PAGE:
Download Policy: Content on the Website is provided to you AS IS for your information and personal use and may not be sold / licensed / shared on other websites without getting consent from its author. While downloading, if for some reason you are not able to download a presentation, the publisher may have deleted the file from their server.
H1N1 General Information Update Karen Dahl, MD Pediatric Infectious Diseases
Symptoms of Influenza • fever of 100° F or greater (measured orally) • cough • runny or stuffy nose • sore throat • headache • chills • muscle aches • vomiting and diarrhea • Fever is not always present
Not Everyone Needs Treatment • Most people ill with influenza will recover without complications or treatment • However, some patients are at high risk of complications and should receive antiviral treatment
High Risk for Complication • Children less than 2 years old • Hospitalized patients
High Risk for Complications • Neurological disorders • Epilepsy • Cerebral palsy, especially when accompanied by neurodevelopmental disabilities • Moderate to profound mental retardation or developmental delay • Brain or spinal cord injuries • Neuromuscular disorders (e.g., muscular dystrophy), especially when associated with impairment in respiratory functioning
High Risk for Complications • Chronic respiratory diseases such as • Asthma • Conditions associated with impaired pulmonary function and/or difficulty handling secretions • Technology dependent children (e.g., those requiring oxygen, tracheostomy, or a ventilator)
High Risk for Complications • Deficiencies in immune function • Chemotherapy • HIV infection • Other treatments that result in significant immune deficiencies • Primary immunodeficiency • Cardiovascular disease including congenital heart disease
High Risk for Complications • Significant metabolic (e.g., mitochondrial) disorders • Significant (e.g., diabetes) endocrine disorders • Renal, hepatic, hematological (including sickle cell disease) disorders • Receiving chronic aspirin therapy • Pregnant or within 2 weeks post partum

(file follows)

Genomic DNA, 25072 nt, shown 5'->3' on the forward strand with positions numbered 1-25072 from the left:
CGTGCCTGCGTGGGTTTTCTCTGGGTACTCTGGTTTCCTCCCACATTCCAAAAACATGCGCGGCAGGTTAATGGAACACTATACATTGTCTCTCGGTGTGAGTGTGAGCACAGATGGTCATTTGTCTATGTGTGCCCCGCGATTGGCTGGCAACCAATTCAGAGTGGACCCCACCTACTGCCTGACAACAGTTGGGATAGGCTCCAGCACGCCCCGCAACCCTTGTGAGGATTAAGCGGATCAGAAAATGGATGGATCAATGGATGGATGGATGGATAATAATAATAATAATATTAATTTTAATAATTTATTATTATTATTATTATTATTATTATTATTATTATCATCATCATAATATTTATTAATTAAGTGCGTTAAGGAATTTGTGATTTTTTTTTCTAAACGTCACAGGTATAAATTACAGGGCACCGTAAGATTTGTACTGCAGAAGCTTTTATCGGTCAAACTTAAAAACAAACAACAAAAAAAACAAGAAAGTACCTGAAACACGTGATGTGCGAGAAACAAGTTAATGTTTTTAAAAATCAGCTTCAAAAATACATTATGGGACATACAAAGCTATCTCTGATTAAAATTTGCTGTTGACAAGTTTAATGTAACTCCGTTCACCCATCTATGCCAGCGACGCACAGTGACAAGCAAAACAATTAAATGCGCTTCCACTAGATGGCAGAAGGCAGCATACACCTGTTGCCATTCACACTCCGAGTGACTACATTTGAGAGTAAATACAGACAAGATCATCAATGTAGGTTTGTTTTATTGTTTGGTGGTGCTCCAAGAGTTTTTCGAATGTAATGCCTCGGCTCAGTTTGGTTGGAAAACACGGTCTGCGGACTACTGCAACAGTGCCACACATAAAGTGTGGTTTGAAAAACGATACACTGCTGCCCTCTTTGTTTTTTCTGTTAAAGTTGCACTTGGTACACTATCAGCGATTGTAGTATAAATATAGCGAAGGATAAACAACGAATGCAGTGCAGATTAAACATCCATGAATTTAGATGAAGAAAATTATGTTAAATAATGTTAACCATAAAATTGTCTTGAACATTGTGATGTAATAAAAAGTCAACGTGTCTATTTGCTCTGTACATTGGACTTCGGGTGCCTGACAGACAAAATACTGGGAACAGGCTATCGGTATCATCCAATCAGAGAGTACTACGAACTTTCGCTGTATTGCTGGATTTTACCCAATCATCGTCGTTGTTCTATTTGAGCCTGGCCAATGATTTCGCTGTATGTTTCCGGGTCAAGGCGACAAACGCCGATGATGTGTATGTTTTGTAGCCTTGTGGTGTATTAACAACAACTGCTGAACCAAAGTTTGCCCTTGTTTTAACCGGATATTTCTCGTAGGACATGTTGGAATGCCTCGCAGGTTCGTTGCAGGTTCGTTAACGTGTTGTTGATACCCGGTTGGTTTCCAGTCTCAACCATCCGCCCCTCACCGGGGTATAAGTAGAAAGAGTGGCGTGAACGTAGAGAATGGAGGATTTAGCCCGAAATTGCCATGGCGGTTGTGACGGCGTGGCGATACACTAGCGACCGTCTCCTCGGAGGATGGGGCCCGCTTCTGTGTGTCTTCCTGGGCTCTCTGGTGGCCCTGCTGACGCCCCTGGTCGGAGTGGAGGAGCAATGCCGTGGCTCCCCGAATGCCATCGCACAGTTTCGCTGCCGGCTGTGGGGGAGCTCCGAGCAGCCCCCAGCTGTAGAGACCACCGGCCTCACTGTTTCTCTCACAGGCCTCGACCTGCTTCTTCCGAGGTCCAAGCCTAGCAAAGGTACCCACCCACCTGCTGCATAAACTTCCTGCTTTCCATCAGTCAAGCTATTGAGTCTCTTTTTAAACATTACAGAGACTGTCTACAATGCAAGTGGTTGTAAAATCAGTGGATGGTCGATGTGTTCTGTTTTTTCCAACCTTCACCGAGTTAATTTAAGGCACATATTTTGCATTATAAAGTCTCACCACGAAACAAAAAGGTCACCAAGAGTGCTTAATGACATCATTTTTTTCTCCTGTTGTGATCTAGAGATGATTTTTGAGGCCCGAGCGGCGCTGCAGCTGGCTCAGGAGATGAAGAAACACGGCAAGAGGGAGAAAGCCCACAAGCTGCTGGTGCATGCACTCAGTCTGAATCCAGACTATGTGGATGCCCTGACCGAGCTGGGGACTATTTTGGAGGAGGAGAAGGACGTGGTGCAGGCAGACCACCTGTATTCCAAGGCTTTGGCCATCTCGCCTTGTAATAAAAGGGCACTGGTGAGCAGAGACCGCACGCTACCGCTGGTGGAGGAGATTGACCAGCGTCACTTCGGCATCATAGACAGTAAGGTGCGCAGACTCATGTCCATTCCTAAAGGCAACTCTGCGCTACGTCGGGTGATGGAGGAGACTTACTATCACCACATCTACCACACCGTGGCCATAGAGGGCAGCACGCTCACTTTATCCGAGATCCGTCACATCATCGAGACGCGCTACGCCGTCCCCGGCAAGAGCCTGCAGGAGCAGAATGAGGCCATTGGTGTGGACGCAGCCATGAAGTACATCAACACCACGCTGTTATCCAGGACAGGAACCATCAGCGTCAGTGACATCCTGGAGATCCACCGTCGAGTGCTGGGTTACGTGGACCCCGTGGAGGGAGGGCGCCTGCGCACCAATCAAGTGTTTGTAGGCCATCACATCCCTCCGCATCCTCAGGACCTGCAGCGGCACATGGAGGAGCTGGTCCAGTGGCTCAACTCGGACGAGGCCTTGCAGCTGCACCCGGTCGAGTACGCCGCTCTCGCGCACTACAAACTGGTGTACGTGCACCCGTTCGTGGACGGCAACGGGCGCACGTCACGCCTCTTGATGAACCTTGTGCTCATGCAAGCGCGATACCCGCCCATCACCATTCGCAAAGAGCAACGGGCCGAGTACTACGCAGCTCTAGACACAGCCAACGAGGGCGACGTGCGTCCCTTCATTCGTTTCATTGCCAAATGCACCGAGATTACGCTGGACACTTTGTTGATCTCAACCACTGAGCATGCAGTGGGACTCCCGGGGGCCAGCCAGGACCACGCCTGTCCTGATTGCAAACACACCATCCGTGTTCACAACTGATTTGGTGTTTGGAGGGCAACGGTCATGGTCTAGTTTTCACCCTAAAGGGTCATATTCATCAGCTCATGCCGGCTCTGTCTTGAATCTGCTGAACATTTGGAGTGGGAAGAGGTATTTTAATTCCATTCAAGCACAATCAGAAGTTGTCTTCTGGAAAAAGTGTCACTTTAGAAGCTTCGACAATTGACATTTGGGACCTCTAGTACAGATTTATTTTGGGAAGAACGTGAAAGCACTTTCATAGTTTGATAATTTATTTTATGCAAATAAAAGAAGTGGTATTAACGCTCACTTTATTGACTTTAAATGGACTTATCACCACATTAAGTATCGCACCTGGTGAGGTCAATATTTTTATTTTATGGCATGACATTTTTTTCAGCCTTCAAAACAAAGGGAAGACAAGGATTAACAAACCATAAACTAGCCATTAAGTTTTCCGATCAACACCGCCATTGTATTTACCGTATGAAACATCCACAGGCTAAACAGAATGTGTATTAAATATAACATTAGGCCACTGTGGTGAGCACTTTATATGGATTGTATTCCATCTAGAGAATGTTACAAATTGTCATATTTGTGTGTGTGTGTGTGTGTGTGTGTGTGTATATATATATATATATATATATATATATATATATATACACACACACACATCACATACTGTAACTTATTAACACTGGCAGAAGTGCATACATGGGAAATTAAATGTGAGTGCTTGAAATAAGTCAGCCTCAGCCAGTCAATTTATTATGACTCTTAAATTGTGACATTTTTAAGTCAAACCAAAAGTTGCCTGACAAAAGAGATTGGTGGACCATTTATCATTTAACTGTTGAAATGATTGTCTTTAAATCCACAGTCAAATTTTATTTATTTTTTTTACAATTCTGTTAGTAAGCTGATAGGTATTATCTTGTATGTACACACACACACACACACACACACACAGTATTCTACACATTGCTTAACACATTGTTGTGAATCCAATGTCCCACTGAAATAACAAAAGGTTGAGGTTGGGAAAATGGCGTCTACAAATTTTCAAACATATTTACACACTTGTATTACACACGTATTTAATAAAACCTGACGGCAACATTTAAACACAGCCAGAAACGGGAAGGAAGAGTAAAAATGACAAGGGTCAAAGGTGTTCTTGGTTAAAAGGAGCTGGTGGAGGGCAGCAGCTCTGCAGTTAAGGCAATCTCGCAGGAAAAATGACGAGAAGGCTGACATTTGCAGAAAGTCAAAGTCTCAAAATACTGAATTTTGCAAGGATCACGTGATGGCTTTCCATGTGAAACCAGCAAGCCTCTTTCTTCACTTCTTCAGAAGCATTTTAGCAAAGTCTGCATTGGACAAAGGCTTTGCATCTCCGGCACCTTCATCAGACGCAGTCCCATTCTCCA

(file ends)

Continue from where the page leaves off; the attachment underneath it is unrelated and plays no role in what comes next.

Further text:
Treatment Considerations • Treatment may be given even if presenting after 48 hours of symptom onset • Influenza testing is not necessary as the rapid tests are not highly sensitive and waiting for results may delay treatment • Treatment should be initiated based on clinical suspicion
Antiviral Treatment • Antiviral treatment is recommended for patients with influenza who are at high risk of complications • Tamiflu or Relenza is appropriate treatment • Confirmation of influenza/H1N1 infection is not necessary to begin treatment • Sending the patient to Urgent Care or ED not necessary unless worrisome symptoms
Worrisome SymptomsAge 12 weeks to <5 years • Fast breathing or difficulty breathing or retractions present • Dehydration (no urine output in 8 hours, decreased tears or no tears when child is crying, or not drinking enough fluids).. • Severe or persistent vomiting/unable to keep fluids down.. • Lethargy (excessive sleepiness, significant decrease in activity level, and/or diminished mental status).. • Irritability (cranky, restless, does not want to be held or wants to be held all the time).. • Flu-like symptoms improved but then returned or worsened within one to a few days.. • Pain in chest or abdomen (for children who can reliably report)
Worrisome SymptomsAge > 5 years • Fast breathing or difficulty breathing • Dizziness or lightheadedness • Severe or persistent vomiting/unable to keep fluids down • Flu-like symptoms improved but then returned or worsened within one to a few days • Pain in the chest or abdomen
Clinical Judgment • Children and adults presenting with suspected influenza who have symptoms of lower respiratory tract illness or clinical deterioration should also receive prompt empiric antiviral therapy, regardless of previous health or age. • Physicians may also decide not to treat some people in these groups and/or treat people who are not in these groups based on their clinical judgment.